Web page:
for and from venture philanthropies. It saves time by preventing duplication of efforts,
and applying processes already proven to be effective. Other nonprofits, industry,
academia, policymakers, and media have turned to this resource for the latest patient-
driven trends, tools, and techniques.
• Informed policymakers about the venture philanthropy model at a briefing on Capitol Hill
in partnership with the Cystic Fibrosis Foundation. Policymakers and influencers learned
about how this model — that features industry partnerships and a robust patient
registry — has fast-tracked the development of therapies that otherwise would not have
been pursued by industry. The standing room-only event featured National Institutes
of Health Director Francis Collins, M.D.
• Educated stakeholders about hot-button issues through solutions-focused Webinars.
The TRAIN Webinar series offered a highly-efficient way to stimulate discussion about
issues and efforts key to moving solutions forward. For instance, one Webinar focused
on a program about “cures in the cupboard,” addressing an often cited need to find
new purposes for industry’s discontinued compounds.
FasterCures will continue to identify and promote models of innovation and collaboration
in medical research because by focusing on critical elements of success, we are able to
pursue a better informed, more sustainable path to developing new cures for disease.
T RAI N
APPROACHES TO DISEASE RESEARCH.
PARTNERING FOR CURES IS
WHERE COLLABORATION HAPPENS AND
IDEAS ARE SHARED OPENLY
PARTNERING FOR CURES
Getting to faster cures requires academia, government, industry, investors, and nonprofits
to work together. Until FasterCures created the Partnering for Cures meeting in 2009,
it was nearly impossible for many major players in research to easily find each other and
collaborate in a meaningful way. This unique event is set apart by the diversity of its
participants, the scope and quality of the dialogue, and the networking opportunities
structured to make collaboration happen.
IN 2010, FASTERCURES…
• Spurred collaboration across sectors for the second year in a row as hundreds of
leaders actively engaged in the dynamic dialogue and partnership opportunities.
Our measures for its ultimate success are the numbers of lives saved because new
medical solutions were developed. Some outcomes include:
• An investment partnership between a nonprofit and a biotech company that allowed
for early stage research on a rare cancer drug candidate to move forward.
• A transformative partnership between two nonprofits to pool and analyze large
clinical and molecular datasets to better understand disease.
• A joint program between a pharmaceutical company and nonprofit research
foundation to support novel research in mental health that resulted in joint grants
for young investigators.
Through Partnering for Cures, FasterCures will continue to bring non-traditional
allies together to collaborate and create new business approaches vital to turning
breakthroughs into solutions that can save and improve lives.
Partnering for Cures features an esteemed speaker roster;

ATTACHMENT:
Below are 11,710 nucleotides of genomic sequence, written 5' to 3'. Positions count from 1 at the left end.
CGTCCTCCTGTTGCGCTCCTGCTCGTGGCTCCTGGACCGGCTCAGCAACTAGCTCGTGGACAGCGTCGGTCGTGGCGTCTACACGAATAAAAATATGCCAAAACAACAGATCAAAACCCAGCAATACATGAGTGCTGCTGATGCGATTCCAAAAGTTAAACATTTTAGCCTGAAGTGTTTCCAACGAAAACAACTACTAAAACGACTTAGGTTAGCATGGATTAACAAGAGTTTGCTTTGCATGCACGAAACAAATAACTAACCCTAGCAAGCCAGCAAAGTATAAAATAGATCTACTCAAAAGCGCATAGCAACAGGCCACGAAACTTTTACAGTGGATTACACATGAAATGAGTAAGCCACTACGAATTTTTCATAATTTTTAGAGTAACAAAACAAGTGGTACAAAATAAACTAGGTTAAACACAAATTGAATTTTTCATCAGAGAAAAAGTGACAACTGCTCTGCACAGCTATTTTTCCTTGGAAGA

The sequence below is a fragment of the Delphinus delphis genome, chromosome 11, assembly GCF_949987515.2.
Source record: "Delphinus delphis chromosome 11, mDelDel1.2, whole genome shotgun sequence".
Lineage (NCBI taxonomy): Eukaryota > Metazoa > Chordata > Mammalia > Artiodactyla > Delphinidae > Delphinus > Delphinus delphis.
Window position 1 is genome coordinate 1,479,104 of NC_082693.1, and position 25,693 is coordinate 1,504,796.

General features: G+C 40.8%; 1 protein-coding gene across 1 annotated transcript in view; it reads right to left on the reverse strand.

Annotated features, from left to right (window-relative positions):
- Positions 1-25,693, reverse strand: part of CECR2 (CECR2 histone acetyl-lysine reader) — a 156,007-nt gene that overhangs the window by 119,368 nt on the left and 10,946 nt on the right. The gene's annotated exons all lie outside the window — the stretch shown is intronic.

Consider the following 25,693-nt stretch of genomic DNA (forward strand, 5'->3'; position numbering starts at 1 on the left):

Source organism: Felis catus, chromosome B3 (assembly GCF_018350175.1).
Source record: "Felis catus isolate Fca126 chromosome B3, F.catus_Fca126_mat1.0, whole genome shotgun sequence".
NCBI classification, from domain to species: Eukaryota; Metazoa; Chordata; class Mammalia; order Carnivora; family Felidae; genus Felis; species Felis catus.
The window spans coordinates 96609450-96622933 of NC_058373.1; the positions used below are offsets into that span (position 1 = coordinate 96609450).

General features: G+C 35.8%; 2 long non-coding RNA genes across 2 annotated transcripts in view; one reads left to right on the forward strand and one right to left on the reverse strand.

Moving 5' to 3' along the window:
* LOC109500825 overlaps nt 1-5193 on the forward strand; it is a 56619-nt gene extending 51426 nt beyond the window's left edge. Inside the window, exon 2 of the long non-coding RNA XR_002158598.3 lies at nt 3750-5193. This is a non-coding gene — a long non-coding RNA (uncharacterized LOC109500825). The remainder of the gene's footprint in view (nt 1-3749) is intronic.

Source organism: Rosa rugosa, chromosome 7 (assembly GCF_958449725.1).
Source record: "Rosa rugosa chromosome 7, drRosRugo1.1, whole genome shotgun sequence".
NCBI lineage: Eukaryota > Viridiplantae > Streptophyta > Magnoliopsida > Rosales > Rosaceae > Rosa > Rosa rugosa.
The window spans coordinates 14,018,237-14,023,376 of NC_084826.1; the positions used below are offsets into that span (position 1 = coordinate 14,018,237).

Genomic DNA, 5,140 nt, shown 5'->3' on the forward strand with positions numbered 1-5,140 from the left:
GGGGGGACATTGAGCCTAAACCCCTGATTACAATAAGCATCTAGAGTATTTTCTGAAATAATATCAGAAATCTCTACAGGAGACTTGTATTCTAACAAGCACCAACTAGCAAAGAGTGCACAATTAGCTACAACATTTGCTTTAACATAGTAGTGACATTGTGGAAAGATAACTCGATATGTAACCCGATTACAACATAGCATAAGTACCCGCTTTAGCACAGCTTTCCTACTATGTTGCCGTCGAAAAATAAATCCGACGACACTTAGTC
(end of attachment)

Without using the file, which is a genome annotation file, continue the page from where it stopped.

peer-reviewed presentations on real-world collaborations; a highly
sought–after customized partnering system to arrange one-on-one
meetings; and other strategic networking opportunities.
BY THE NUMBERS THE BOTTOM LINE
> 800 PARTICIPANTS ACCELERATING MEDICAL PROGRESS
> 700 ORGANIZATIONS ACROSS SECTORS BY FACILITATING TANGIBLE, STRATEGIC
> 83 SPEAKERS COLLABORATIONS ACROSS SECTORS.
> 16 PANEL AND PLENARY SESSIONS
> 31 INNOVATOR PRESENTATIONS
> 25 EXPERTS PROVIDING FREE CONSULTATIONS
> 600 PARTNERING MEETINGS
“By getting organizations and companies that are used to
competing to instead work together, FasterCures hopes to
break down walls that may slow the achievement of medical
discoveries that could save lives."
CHRONICLE OF PHILANTHROPY
MAKING PATIENT INFORMATION
AVAILABLE TO RESEARCHERS IN A
For the medical research system to work, it has to be
patient-focused and patient-driven.
PATIENTS HELPING DOCTORS (PHD)
The Patients Helping Doctors program anchors everything we do at FasterCures.
We cannot conquer disease without engaging patients. We focus our efforts on
unlocking patient information — medical records, biological material such as
tissue, blood, and DNA, and our biology as observed in clinical trials — and
making these available to clinical researchers in a meaningful way.
“FasterCures is key for the two things that I hold as
important in advancing progress – patient advocacy
and patient participation in research.”
ANTHONY FAUCI, M.D.
Director, National Institute of Allergy and Infectious Diseases
IN 2010, FASTERCURES …
• Worked to ensure research was part of health information technology (health IT).
When health IT emerged as a national priority more than five years ago, FasterCures
was the first to call for combining clinical data with research goals, with the release
of our 2005 report, Think Research. Now, as the healthcare system joins the digital
age, we continue to be a leading force to ensure health IT can be used to both
improve care delivery and advance clinical research.
We refreshed our Think Research analysis with what has — and has not — evolved
in the national health IT framework. We identified steps necessary to quickly allow
those involved in the cure enterprise to join those in the care delivery system in the
health IT superhighway. This will lead to earlier and better diagnosis and more
effective prevention strategies and cures.
FasterCures will continue to build a culture of participation in research where patients
and healthy volunteers understand the fundamental value they bring to clinical research.